Giro D’Italia: Stage 10 – (ITT) Foligno to Montefalco (39.8 km)
For a moment or two it looked as though Pavel Brutt had been caught short, or maybe punched in the stomach. He was behind a plastic orange fence, the type used to cordon off construction sites, and bent double. His was the familiar look of a man momentarily unconcerned about racing, just the structural integrity of his muscles and bones.
Then as the camera panned back, and someone wheeled Brutt’s bike back into view, the extent of the crash became apparent. Brutt had torn through the fence and landed in the front garden of a house. More than that. He’d crashed what looked like a children’s party, or at least a Giro party.
It came a few kilometers into the day’s Individual Time Trail. Brutt overcooked a series of tight turns and wound up cartwheeling over the plastic fence. But while it looked bad it could have been worse. The fencing had hidden a series of metal spikes; the preliminaries of a reinforced concrete wall, meaning Brutt had avoided medieval torture by a matter of inches.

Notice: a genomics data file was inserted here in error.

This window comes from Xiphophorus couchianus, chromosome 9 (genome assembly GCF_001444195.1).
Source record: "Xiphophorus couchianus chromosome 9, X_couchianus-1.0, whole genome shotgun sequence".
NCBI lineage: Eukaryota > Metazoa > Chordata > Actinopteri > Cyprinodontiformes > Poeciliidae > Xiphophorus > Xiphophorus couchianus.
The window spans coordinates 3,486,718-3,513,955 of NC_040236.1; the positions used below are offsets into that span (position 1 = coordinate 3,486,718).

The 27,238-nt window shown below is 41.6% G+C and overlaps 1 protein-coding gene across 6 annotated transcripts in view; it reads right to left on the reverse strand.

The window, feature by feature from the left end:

It’s the kind of thing that can play on your mind as you sit in someone’s front garden, still dazed. One minute you’re setting a good pace, and the next you’re on the ground surrounded by kids in party hats, looking at your skin suit and space helmet wondering if you just landed from another planet.
Brutt pre-occupied himself with making sure he was in one piece, and ruled out demanding answers from the kids about the metal death trap. That would come later. Now he had to get back on his bike.
First word came that he was out of the race. Then, having been delayed by a medical check, jelly and ice cream, Brutt was back in. He emerged in a party hat*, having been given a new bike by his mechanic, and was back in the race, reaching the finish line in 183rd place.
That was eleven minutes down on the winner, but he was in one piece.
* This is not true.